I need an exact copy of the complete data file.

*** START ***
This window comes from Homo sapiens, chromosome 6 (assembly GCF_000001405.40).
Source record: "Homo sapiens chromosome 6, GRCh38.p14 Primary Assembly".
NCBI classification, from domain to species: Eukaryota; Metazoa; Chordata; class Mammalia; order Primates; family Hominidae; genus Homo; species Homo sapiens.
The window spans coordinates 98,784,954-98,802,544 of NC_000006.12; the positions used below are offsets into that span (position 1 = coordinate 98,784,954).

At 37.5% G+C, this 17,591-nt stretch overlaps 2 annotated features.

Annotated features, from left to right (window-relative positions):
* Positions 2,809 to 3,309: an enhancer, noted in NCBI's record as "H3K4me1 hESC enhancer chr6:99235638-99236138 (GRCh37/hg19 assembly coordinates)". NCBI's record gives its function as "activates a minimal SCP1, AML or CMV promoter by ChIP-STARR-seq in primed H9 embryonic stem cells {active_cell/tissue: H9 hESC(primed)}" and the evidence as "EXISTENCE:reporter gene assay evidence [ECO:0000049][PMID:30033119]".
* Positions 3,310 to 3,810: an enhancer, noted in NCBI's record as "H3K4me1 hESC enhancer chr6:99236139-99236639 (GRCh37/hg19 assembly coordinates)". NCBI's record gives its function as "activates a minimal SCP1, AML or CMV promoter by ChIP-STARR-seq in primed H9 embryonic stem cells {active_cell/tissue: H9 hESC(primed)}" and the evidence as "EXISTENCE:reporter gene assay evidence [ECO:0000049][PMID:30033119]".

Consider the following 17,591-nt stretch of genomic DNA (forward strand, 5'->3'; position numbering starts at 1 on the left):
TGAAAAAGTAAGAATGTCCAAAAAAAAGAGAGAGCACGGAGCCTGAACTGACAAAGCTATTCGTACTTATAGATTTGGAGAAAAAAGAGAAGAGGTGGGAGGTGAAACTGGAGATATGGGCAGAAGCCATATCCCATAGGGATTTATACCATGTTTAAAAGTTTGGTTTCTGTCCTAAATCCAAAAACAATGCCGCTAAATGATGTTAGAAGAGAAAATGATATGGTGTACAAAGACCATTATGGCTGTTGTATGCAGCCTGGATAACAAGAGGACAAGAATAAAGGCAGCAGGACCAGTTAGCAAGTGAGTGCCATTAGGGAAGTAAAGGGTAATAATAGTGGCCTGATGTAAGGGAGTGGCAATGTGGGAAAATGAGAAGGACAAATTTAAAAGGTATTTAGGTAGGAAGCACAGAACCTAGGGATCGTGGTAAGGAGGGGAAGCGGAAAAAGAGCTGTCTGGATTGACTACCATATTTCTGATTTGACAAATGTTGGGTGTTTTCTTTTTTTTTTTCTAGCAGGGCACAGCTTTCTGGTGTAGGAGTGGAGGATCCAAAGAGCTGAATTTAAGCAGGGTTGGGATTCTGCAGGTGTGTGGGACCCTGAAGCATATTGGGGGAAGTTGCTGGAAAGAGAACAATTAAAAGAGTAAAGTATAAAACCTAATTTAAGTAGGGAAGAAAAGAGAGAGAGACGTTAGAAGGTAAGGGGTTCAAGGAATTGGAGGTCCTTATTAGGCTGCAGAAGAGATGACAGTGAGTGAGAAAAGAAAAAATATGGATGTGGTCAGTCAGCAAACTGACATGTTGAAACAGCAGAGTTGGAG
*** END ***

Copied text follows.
This window comes from Homo sapiens, chromosome 6 (assembly GCF_000001405.40).
Source record: "Homo sapiens chromosome 6, GRCh38.p14 Primary Assembly".
NCBI classification, from domain to species: Eukaryota; Metazoa; Chordata; class Mammalia; order Primates; family Hominidae; genus Homo; species Homo sapiens.
The window spans coordinates 98,784,954-98,802,544 of NC_000006.12; the positions used below are offsets into that span (position 1 = coordinate 98,784,954).

At 37.5% G+C, this 17,591-nt stretch overlaps 2 annotated features.

Annotated features, from left to right (window-relative positions):
* Positions 2,809 to 3,309: an enhancer, noted in NCBI's record as "H3K4me1 hESC enhancer chr6:99235638-99236138 (GRCh37/hg19 assembly coordinates)". NCBI's record gives its function as "activates a minimal SCP1, AML or CMV promoter by ChIP-STARR-seq in primed H9 embryonic stem cells {active_cell/tissue: H9 hESC(primed)}" and the evidence as "EXISTENCE:reporter gene assay evidence [ECO:0000049][PMID:30033119]".
* Positions 3,310 to 3,810: an enhancer, noted in NCBI's record as "H3K4me1 hESC enhancer chr6:99236139-99236639 (GRCh37/hg19 assembly coordinates)". NCBI's record gives its function as "activates a minimal SCP1, AML or CMV promoter by ChIP-STARR-seq in primed H9 embryonic stem cells {active_cell/tissue: H9 hESC(primed)}" and the evidence as "EXISTENCE:reporter gene assay evidence [ECO:0000049][PMID:30033119]".

Consider the following 17,591-nt stretch of genomic DNA (forward strand, 5'->3'; position numbering starts at 1 on the left):
TGAAAAAGTAAGAATGTCCAAAAAAAAGAGAGAGCACGGAGCCTGAACTGACAAAGCTATTCGTACTTATAGATTTGGAGAAAAAAGAGAAGAGGTGGGAGGTGAAACTGGAGATATGGGCAGAAGCCATATCCCATAGGGATTTATACCATGTTTAAAAGTTTGGTTTCTGTCCTAAATCCAAAAACAATGCCGCTAAATGATGTTAGAAGAGAAAATGATATGGTGTACAAAGACCATTATGGCTGTTGTATGCAGCCTGGATAACAAGAGGACAAGAATAAAGGCAGCAGGACCAGTTAGCAAGTGAGTGCCATTAGGGAAGTAAAGGGTAATAATAGTGGCCTGATGTAAGGGAGTGGCAATGTGGGAAAATGAGAAGGACAAATTTAAAAGGTATTTAGGTAGGAAGCACAGAACCTAGGGATCGTGGTAAGGAGGGGAAGCGGAAAAAGAGCTGTCTGGATTGACTACCATATTTCTGATTTGACAAATGTTGGGTGTTTTCTTTTTTTTTTTCTAGCAGGGCACAGCTTTCTGGTGTAGGAGTGGAGGATCCAAAGAGCTGAATTTAAGCAGGGTTGGGATTCTGCAGGTGTGTGGGACCCTGAAGCATATTGGGGGAAGTTGCTGGAAAGAGAACAATTAAAAGAGTAAAGTATAAAACCTAATTTAAGTAGGGAAGAAAAGAGAGAGAGACGTTAGAAGGTAAGGGGTTCAAGGAATTGGAGGTCCTTATTAGGCTGCAGAAGAGATGACAGTGAGTGAGAAAAGAAAAAATATGGATGTGGTCAGTCAGCAAACTGACATGTTGAAACAGCAGAGTTGGAG